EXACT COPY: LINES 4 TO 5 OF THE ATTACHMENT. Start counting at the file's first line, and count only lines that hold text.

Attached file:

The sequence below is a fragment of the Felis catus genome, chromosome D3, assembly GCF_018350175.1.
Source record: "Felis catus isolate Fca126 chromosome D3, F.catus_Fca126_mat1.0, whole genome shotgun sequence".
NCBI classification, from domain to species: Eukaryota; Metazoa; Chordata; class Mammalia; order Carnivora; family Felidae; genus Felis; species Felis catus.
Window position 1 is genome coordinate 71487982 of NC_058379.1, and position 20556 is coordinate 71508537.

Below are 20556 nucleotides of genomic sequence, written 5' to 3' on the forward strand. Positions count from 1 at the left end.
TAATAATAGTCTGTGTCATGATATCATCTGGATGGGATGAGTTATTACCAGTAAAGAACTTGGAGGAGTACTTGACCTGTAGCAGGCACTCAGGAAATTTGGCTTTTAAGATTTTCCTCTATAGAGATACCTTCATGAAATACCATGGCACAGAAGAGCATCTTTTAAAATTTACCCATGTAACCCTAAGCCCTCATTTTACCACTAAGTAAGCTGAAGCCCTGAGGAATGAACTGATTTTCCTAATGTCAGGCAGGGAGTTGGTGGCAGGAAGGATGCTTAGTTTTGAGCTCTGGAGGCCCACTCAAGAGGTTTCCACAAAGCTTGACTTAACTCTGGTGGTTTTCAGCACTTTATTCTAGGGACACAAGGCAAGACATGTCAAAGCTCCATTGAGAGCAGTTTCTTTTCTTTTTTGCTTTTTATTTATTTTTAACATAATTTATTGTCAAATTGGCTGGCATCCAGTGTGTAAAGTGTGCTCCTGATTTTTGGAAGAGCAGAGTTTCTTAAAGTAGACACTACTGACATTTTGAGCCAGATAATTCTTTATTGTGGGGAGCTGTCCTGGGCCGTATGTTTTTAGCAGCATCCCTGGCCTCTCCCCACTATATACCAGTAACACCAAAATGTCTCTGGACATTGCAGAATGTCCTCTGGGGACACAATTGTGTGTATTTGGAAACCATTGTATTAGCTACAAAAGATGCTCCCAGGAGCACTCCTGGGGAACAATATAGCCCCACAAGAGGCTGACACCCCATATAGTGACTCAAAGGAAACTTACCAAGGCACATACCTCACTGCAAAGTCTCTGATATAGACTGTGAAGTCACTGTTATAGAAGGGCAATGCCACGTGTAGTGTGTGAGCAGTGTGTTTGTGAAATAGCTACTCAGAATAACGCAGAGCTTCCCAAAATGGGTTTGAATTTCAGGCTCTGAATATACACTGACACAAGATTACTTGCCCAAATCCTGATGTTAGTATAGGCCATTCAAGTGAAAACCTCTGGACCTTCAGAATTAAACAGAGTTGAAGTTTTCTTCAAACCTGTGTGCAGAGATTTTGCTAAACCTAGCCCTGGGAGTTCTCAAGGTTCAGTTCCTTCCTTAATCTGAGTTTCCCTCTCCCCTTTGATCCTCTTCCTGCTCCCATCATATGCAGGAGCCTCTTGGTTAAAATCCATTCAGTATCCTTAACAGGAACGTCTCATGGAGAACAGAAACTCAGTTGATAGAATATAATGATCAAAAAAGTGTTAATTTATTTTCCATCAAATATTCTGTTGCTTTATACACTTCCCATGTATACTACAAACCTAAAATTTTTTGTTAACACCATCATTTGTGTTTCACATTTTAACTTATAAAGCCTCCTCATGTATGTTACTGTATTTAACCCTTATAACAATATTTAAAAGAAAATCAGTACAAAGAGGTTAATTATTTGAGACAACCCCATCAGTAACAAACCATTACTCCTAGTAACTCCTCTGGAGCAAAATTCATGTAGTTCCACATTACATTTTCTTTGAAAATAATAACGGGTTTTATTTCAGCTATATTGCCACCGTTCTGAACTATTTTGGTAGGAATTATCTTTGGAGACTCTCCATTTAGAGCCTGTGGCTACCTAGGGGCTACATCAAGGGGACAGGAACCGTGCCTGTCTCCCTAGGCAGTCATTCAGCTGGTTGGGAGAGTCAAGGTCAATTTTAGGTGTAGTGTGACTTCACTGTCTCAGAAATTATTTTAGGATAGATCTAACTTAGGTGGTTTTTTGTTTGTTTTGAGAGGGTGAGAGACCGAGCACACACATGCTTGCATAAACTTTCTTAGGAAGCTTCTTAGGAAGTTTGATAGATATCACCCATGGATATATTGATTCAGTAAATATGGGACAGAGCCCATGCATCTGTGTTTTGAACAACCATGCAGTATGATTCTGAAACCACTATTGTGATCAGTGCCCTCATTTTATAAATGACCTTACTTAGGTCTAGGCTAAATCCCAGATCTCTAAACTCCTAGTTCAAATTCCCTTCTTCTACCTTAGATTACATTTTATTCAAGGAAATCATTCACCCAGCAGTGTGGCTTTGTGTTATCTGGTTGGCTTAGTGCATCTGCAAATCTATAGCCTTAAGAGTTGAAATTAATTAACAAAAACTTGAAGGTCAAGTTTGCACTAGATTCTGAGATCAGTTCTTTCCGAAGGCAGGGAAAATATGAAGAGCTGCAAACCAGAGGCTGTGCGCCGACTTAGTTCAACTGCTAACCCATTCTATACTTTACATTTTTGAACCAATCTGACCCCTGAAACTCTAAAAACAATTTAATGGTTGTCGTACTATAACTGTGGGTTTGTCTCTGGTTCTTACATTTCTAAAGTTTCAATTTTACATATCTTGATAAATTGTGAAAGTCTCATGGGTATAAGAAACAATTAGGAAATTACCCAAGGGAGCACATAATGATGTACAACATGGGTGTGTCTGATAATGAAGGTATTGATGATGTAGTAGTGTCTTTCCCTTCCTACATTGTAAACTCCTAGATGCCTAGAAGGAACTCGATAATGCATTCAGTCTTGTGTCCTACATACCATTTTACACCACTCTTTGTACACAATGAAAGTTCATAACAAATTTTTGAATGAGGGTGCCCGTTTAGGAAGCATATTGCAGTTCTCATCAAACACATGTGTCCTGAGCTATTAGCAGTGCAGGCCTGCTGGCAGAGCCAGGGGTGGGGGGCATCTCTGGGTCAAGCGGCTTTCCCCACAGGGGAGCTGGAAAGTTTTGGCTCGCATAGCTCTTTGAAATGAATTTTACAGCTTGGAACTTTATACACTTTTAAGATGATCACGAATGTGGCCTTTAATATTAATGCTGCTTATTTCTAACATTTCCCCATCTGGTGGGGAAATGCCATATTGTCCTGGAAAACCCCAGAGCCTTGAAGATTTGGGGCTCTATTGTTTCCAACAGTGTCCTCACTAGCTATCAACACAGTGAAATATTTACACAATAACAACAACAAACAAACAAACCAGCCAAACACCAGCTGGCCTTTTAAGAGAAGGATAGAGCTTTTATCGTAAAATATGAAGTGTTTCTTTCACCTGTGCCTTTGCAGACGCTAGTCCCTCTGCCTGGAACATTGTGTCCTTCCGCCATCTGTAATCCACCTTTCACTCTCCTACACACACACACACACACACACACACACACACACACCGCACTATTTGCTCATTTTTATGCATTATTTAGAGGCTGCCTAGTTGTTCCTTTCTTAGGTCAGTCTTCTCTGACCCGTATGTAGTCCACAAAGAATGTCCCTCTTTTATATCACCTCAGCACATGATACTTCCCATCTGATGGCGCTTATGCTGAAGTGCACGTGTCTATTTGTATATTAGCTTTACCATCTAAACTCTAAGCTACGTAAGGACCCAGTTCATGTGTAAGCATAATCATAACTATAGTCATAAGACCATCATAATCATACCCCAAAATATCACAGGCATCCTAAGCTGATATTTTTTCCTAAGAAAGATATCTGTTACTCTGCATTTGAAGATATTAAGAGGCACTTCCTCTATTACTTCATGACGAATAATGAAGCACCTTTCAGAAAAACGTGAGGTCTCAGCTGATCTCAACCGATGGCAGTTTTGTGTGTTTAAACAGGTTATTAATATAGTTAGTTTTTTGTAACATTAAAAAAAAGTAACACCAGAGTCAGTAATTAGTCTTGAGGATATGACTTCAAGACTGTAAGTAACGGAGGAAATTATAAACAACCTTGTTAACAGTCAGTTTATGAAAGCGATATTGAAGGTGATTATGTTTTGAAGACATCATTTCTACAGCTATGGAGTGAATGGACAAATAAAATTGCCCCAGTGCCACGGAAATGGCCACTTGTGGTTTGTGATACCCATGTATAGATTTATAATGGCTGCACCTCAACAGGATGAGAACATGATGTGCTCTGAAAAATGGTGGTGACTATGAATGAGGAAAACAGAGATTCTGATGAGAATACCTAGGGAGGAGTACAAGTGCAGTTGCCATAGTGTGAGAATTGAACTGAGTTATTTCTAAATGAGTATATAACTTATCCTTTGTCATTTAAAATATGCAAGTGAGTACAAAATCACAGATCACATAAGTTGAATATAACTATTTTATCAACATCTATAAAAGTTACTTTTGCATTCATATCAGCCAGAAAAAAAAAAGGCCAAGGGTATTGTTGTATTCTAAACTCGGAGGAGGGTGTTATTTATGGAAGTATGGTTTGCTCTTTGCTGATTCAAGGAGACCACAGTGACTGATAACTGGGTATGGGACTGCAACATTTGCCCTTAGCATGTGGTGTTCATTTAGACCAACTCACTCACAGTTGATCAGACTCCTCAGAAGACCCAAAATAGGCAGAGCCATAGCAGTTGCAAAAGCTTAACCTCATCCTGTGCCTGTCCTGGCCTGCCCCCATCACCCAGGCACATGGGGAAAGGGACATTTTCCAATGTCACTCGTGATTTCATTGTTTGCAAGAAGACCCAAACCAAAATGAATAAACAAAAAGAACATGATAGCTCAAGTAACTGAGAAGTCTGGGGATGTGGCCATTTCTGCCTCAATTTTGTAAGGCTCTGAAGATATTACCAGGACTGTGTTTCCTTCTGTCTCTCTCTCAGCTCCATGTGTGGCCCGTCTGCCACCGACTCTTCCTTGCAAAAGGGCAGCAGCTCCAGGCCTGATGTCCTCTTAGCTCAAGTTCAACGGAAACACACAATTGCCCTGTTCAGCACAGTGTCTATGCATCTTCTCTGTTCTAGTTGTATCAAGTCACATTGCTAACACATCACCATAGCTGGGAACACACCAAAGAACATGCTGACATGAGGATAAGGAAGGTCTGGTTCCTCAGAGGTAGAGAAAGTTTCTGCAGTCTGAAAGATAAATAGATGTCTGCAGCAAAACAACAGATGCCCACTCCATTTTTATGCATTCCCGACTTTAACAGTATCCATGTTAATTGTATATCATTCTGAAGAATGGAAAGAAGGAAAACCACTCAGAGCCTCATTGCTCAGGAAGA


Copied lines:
Window position 1 is genome coordinate 71487982 of NC_058379.1, and position 20556 is coordinate 71508537.

Below are 20556 nucleotides of genomic sequence, written 5' to 3' on the forward strand. Positions count from 1 at the left end.